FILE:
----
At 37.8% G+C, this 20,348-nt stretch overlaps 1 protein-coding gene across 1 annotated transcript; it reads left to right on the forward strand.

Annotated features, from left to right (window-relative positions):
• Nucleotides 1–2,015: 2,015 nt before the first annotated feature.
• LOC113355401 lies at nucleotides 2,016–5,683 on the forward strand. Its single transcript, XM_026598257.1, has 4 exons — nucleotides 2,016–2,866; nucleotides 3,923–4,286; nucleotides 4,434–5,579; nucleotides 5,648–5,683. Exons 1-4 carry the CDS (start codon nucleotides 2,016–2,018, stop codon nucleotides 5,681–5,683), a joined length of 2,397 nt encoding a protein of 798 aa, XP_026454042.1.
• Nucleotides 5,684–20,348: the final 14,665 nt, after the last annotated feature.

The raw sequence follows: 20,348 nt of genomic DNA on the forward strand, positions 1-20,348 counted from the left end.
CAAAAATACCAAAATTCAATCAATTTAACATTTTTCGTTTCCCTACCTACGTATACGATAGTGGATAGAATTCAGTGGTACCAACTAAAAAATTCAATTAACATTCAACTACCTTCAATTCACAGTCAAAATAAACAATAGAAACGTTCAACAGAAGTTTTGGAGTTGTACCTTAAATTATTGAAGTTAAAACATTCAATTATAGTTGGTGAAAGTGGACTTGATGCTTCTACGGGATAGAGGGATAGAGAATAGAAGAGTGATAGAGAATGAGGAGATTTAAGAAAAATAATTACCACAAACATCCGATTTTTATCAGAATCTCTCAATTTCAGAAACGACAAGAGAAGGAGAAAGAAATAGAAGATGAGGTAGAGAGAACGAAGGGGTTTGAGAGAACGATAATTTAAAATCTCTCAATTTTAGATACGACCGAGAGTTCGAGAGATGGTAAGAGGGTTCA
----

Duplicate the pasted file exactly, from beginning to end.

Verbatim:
At 37.8% G+C, this 20,348-nt stretch overlaps 1 protein-coding gene across 1 annotated transcript; it reads left to right on the forward strand.

Annotated features, from left to right (window-relative positions):
• Nucleotides 1–2,015: 2,015 nt before the first annotated feature.
• LOC113355401 lies at nucleotides 2,016–5,683 on the forward strand. Its single transcript, XM_026598257.1, has 4 exons — nucleotides 2,016–2,866; nucleotides 3,923–4,286; nucleotides 4,434–5,579; nucleotides 5,648–5,683. Exons 1-4 carry the CDS (start codon nucleotides 2,016–2,018, stop codon nucleotides 5,681–5,683), a joined length of 2,397 nt encoding a protein of 798 aa, XP_026454042.1.
• Nucleotides 5,684–20,348: the final 14,665 nt, after the last annotated feature.

The raw sequence follows: 20,348 nt of genomic DNA on the forward strand, positions 1-20,348 counted from the left end.
CAAAAATACCAAAATTCAATCAATTTAACATTTTTCGTTTCCCTACCTACGTATACGATAGTGGATAGAATTCAGTGGTACCAACTAAAAAATTCAATTAACATTCAACTACCTTCAATTCACAGTCAAAATAAACAATAGAAACGTTCAACAGAAGTTTTGGAGTTGTACCTTAAATTATTGAAGTTAAAACATTCAATTATAGTTGGTGAAAGTGGACTTGATGCTTCTACGGGATAGAGGGATAGAGAATAGAAGAGTGATAGAGAATGAGGAGATTTAAGAAAAATAATTACCACAAACATCCGATTTTTATCAGAATCTCTCAATTTCAGAAACGACAAGAGAAGGAGAAAGAAATAGAAGATGAGGTAGAGAGAACGAAGGGGTTTGAGAGAACGATAATTTAAAATCTCTCAATTTTAGATACGACCGAGAGTTCGAGAGATGGTAAGAGGGTTCA